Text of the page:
RAF Cosford Air Show Report

Sunday 14th June 2015

It goes without saying that Cosford, on paper, had exceeded all expectations this year. The small RAF airshow in the Midlands, in one fell swoop, has catapulted itself from one of the umpteen and broadly defined “family airshows”, into a true must-attend aviation event. Having had the opportunity to discuss things with the team, and attend the press-launch earlier in the year, we had been looking forward to seeing the results.

Tom Jones reports from the RAF Cosford Air Show, photography from the UKAR Staff Team.

It’s so refreshing to see boundaries pushed. To see shows shun the de rigueur position of being broadly the same airshow as the previous one, and instead assess their strengths and weaknesses, and put together a sound plan for the next event must surely be commended in anyone’s books. I’ve said it before, but as the last-remaining (for the moment, at least) RAF airshow, the team at Cosford had not only big boots to fill, but also a mandate to prove to the bean-counters, politicians and pen-pushers, that there is a reason to keep RAF airshows.

But what is it that makes Cosford’s push towards bettering itself so special? In truth, it’s because they didn’t need to do it. In recent years, the show has sold-out, or come close to sell-out more often than not, even without the sun shining. In those circumstances, it would be very easy to rest on the same comfortable tried and tested laurels of years pervious. To see a show make a huge effort to better itself in the way Cosford has done this year of its own volition, and not as a result of desperation or the need to redefine itself, should not be understated.

This year, it is clear that there were three core principles that the team had worked hard in implementing this year. The first was advanced tickets only, the second was traffic improvement, and the third was “spicing up” the attendance of aircraft.

Rightly or wrongly, it seems to be that advanced tickets only are the way forward for airshows these days. The reasoning dove-tailed with more of an effort made to control traffic, and it seems that the organisers had a greater understanding in advance of the show, how many people were planning to attend. Every effort appears to have been made to make the public aware of advanced tickets, but nonetheless there were still a few ruffled feathers on social media come the inevitable sell-out announcement, and tales of tickets on sale on Ebay for prices into the hundreds of pounds. It’s sad to see such exploitation, and the Cosford organisers would do well to look at how (or if) they can combat this in the future. On the wider issue of advanced tickets only, it’s difficult to assess how well they worked this year. By all accounts it seems to have been as trouble-free as could be hoped, but whilst it’s nothing to do with the organisers, I can’t help but wonder what the difference would have been had the show still accepted payment on the gate given the weather forecast and unlucky spate of star item cancellations in the days leading up to the show.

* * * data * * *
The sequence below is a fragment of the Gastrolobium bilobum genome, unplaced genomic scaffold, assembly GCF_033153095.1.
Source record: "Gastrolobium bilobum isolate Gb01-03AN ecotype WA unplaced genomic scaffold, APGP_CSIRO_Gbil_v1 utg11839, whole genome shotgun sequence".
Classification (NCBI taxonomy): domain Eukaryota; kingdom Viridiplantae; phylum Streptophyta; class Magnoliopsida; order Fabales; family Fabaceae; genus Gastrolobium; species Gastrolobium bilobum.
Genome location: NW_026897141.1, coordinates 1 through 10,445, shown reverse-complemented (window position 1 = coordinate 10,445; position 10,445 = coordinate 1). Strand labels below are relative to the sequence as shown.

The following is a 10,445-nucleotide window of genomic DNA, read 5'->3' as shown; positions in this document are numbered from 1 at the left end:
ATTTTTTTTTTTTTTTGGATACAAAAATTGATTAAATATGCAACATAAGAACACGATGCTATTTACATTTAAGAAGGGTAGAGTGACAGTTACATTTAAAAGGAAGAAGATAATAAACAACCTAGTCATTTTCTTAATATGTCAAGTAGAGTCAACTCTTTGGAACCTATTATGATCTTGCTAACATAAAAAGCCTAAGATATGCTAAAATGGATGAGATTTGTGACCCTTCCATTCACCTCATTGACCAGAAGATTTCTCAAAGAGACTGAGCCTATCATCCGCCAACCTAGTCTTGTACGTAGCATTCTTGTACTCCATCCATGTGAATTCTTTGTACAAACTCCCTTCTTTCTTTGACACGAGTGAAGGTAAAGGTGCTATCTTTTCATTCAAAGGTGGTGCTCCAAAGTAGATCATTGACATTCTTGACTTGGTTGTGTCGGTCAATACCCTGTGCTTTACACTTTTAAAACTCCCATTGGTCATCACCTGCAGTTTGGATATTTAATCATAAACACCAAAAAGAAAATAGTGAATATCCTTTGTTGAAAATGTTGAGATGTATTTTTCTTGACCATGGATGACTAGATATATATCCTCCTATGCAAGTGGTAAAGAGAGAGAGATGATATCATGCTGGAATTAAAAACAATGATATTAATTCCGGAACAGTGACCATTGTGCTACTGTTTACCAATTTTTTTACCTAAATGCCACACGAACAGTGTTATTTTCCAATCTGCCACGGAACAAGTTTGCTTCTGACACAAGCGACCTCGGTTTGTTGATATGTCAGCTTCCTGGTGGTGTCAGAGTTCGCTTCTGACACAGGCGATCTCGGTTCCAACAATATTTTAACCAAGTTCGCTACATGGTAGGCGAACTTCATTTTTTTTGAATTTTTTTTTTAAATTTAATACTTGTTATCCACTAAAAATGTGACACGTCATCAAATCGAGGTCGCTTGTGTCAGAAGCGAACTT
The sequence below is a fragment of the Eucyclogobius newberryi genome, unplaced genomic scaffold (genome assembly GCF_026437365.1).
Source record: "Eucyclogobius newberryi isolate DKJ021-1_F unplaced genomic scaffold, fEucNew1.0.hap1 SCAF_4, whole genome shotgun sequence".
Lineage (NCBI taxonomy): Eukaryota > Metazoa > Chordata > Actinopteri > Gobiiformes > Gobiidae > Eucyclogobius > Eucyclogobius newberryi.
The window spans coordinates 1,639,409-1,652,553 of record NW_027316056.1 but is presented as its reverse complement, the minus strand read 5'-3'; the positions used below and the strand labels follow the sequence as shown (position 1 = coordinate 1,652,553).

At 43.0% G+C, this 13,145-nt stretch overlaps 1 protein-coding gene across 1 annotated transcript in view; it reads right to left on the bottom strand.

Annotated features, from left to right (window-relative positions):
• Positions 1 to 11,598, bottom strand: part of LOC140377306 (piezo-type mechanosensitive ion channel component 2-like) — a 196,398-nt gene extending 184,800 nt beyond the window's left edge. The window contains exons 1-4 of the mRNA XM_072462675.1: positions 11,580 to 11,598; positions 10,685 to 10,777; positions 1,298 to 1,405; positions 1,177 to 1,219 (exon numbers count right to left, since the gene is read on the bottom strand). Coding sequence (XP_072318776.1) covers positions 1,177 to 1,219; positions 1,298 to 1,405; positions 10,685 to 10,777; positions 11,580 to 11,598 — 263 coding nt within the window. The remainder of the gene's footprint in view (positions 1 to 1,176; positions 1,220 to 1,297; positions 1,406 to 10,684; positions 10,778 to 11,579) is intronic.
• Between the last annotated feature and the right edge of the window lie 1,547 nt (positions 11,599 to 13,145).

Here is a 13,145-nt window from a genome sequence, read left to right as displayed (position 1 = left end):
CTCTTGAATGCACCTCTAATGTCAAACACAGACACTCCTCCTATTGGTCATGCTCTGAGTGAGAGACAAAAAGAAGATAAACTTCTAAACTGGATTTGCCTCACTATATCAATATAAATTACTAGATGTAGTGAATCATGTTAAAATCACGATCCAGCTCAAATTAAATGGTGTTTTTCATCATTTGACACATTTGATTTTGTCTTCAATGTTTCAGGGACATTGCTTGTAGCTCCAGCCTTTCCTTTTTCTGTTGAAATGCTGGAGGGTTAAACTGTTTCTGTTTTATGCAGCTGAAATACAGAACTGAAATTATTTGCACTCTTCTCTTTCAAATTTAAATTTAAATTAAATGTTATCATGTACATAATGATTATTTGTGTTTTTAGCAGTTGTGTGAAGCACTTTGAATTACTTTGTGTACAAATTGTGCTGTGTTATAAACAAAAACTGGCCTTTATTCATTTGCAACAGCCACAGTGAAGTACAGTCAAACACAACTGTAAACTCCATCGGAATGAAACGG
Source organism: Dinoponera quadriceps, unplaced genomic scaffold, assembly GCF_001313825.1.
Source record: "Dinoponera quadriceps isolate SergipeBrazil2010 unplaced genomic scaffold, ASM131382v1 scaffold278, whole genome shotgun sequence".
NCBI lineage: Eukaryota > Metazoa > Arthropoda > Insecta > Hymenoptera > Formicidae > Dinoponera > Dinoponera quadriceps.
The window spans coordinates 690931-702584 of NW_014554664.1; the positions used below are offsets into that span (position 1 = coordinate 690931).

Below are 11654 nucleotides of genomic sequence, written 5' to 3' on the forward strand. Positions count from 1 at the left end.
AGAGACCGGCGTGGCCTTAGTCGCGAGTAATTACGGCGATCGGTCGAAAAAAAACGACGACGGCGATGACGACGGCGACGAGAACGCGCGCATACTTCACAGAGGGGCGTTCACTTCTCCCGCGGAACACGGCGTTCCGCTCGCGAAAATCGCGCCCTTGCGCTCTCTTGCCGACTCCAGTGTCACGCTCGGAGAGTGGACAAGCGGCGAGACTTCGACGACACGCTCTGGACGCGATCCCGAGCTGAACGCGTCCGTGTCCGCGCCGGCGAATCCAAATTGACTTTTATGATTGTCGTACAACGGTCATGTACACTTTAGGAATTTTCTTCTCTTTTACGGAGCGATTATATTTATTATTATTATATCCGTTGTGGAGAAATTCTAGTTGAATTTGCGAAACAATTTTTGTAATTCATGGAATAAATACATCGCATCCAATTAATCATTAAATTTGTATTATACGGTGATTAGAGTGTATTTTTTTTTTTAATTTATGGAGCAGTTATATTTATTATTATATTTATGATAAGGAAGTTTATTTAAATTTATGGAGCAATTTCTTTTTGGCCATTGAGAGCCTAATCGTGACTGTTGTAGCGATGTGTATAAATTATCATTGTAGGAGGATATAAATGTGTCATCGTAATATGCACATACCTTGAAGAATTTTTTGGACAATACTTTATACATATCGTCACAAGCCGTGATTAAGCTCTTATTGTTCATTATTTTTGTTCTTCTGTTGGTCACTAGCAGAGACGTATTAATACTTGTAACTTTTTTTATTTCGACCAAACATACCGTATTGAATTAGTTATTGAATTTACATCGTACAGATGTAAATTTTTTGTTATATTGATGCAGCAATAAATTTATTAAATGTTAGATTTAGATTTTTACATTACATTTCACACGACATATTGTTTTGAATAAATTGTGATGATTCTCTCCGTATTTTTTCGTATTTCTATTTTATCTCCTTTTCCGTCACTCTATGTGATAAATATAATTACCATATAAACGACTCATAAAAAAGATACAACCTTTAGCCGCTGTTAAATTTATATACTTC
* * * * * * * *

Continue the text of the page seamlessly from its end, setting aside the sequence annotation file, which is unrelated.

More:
As I mentioned above, dove-tailing into the decision to adopt the advanced tickets only policy, was improved traffic management. For as long as I can remember, traffic has always been a sore-point for the organising team at RAF Cosford, and a range of different measures were implemented this year to try and combat this. Indeed, as I turned up in the morning and was directed into the nearby sports field as a holding car park, I cast an eye around and saw a volume of cars well into the hundreds, all of which would have been stuck in single file on the roads in previous years. However, there were one or two criticisms of these cars in the holding car park having to re-join a (smoothly flowing) queue to get on to the airfield. An area to be improved, for sure, but the principle of the holding car park, in my mind, got the early-bird cars off the road, and therefore worked well.

There were also a few criticisms of members of the public being parked in the farmer’s field off-base. I didn't experience that, so this is second-hand information, however the off-base parking was unveiled at the press-launch, as another method of easing the congestion. It’s not ideal, but at other shows, there is off-base (or certainly outside of the showground) parking, without much criticism. The issue appears to be one of fairness, given that there are some, who allegedly arrived later, who could park on-base and watch from their cars. This is something that the organisers would do well to note, perhaps with on-base parking being on a first come, first served basis, and the farmer’s field being used once the base is full. Perhaps that was the desire in the first place, but either way the issue is one to be looked at. Despite this, I'm of the opinion that, as frustrating to some as it may be to be parked off-base and having the longer walk to get to the crowd line, it’s not nearly as frustrating as having to watch the flying display from inside their cars whilst stuck in traffic.